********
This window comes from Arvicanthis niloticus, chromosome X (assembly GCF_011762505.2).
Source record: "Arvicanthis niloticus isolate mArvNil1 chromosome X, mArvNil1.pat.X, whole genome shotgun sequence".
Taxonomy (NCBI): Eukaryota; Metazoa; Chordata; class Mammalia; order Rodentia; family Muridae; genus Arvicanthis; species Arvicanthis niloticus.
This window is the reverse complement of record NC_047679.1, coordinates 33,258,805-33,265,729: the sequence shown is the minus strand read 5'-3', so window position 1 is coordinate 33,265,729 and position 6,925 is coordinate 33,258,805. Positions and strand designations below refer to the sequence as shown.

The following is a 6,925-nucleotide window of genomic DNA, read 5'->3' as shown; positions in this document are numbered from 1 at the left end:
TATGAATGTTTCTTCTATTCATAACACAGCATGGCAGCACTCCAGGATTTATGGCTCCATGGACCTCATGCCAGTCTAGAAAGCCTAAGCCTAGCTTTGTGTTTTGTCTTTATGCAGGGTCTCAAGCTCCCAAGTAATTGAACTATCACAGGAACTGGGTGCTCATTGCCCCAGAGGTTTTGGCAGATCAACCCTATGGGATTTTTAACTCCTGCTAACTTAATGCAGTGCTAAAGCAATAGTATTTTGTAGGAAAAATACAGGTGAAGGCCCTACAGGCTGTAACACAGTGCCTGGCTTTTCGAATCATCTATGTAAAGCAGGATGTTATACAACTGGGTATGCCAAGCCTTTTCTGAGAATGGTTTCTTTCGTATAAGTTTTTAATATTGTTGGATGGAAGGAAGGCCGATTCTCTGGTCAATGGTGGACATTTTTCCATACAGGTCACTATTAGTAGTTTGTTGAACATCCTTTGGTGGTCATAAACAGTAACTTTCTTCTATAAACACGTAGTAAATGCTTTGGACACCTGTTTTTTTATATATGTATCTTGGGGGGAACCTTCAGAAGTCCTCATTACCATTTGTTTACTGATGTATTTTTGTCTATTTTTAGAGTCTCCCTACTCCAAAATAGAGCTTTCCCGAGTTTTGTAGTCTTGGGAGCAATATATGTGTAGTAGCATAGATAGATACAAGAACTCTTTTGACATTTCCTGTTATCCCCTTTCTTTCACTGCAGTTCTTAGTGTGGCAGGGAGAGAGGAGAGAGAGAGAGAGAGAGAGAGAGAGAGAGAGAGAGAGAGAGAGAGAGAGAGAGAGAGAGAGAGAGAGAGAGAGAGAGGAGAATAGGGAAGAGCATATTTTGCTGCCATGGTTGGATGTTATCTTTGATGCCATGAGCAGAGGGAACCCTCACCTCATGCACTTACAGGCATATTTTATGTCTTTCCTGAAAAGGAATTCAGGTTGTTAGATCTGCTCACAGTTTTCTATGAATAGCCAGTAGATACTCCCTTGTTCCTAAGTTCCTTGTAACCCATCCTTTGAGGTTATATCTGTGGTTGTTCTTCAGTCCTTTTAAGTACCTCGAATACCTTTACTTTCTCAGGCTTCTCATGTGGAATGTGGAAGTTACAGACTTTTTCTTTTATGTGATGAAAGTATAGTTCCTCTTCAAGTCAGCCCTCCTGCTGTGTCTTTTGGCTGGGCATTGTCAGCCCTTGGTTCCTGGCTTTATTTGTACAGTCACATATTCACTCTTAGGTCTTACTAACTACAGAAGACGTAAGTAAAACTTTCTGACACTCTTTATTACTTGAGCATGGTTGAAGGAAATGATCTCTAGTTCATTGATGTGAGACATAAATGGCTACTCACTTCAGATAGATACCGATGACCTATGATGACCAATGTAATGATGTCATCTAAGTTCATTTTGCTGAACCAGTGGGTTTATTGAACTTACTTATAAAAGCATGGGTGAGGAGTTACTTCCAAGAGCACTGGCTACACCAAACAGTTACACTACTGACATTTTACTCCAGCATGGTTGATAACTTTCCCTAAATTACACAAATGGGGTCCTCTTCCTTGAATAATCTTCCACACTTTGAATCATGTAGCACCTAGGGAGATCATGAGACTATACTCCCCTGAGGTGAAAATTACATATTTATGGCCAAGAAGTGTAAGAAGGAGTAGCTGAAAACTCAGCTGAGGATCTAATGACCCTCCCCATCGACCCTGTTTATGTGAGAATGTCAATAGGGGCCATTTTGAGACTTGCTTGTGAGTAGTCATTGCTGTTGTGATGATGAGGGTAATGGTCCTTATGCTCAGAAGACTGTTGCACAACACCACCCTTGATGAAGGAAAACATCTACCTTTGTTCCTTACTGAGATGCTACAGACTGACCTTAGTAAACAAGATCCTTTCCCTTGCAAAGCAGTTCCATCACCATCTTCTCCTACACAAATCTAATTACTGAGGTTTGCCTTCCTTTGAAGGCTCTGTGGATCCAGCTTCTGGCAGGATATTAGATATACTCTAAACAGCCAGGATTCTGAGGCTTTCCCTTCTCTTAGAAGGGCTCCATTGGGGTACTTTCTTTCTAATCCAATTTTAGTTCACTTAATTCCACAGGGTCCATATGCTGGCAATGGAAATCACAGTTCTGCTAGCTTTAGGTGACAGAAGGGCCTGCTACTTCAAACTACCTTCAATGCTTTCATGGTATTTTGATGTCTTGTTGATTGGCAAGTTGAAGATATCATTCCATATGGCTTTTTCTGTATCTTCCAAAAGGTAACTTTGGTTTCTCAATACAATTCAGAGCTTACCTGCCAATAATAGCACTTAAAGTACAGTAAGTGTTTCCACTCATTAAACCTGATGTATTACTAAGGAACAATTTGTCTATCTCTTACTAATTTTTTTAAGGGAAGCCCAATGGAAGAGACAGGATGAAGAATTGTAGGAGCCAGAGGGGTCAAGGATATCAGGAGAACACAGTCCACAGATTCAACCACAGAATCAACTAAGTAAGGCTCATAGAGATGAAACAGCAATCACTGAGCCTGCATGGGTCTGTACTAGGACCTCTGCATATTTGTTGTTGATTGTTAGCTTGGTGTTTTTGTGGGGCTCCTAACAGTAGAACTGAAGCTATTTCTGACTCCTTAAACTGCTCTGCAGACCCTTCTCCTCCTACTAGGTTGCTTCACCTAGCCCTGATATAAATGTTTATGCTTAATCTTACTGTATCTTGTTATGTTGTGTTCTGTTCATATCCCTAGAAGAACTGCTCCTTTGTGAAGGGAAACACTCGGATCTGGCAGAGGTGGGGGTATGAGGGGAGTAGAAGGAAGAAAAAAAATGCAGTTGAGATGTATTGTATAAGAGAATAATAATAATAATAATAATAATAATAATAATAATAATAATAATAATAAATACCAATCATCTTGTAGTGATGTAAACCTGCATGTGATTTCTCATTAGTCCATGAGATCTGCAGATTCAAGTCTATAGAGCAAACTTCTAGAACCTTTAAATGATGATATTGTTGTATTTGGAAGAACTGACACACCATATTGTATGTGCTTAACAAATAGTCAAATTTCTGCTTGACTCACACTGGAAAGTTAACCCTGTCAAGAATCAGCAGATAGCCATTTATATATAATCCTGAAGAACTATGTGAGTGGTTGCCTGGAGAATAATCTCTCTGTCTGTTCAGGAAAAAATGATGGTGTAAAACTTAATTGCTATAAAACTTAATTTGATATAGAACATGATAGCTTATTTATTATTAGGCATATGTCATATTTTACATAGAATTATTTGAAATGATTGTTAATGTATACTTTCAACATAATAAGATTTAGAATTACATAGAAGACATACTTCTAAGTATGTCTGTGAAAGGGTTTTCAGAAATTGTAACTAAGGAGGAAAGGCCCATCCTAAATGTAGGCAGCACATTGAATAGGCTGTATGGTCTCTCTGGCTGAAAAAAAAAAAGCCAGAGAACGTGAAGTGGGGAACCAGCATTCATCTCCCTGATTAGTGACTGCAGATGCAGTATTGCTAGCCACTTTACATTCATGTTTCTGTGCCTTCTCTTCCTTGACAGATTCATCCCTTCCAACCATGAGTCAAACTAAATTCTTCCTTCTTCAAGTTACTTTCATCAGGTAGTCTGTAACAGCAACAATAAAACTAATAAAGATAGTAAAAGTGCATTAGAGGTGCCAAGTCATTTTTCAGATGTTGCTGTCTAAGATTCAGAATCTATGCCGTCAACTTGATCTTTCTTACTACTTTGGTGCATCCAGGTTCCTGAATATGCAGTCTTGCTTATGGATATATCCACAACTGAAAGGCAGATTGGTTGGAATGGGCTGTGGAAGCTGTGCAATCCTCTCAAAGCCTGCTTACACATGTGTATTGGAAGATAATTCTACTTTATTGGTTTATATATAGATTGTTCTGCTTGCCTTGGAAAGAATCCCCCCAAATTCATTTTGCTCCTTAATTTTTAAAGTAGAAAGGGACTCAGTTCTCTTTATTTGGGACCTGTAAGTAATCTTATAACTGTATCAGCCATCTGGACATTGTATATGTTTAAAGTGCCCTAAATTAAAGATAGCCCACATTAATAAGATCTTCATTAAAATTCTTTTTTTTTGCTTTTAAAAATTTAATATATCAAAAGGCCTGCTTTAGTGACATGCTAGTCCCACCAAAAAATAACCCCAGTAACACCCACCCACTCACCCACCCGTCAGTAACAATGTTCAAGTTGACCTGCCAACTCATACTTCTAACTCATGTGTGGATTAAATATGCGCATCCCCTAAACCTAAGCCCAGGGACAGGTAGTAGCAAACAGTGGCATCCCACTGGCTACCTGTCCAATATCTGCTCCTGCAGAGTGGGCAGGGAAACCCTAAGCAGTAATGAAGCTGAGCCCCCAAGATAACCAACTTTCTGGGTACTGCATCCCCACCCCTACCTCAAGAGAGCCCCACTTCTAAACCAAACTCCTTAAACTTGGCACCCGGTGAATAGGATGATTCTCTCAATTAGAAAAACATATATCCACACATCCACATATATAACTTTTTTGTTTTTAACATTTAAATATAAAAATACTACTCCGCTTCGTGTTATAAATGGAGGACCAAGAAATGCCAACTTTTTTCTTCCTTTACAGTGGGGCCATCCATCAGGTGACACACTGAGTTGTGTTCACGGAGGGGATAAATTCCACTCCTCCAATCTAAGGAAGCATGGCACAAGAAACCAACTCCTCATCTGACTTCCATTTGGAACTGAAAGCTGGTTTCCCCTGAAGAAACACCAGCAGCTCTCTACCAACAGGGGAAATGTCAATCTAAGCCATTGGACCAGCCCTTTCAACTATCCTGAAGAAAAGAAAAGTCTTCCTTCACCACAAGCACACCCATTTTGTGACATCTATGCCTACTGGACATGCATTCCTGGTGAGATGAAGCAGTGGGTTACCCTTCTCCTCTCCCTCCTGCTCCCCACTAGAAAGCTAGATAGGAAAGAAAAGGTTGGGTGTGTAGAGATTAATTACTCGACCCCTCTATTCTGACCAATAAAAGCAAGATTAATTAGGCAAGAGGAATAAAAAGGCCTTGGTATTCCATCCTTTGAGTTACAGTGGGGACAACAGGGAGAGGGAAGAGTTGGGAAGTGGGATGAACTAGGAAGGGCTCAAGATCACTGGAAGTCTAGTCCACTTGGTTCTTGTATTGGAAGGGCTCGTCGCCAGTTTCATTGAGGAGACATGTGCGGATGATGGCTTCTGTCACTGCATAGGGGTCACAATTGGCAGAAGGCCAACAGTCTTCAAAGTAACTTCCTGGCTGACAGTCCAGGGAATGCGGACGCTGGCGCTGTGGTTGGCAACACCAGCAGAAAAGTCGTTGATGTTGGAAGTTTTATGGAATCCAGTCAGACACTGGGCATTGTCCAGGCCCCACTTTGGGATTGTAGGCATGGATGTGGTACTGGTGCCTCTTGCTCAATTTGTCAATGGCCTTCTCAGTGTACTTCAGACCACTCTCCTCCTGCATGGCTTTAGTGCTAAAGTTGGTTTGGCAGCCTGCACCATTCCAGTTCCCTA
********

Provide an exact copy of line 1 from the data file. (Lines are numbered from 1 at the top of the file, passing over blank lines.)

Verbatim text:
This window comes from Arvicanthis niloticus, chromosome X (assembly GCF_011762505.2).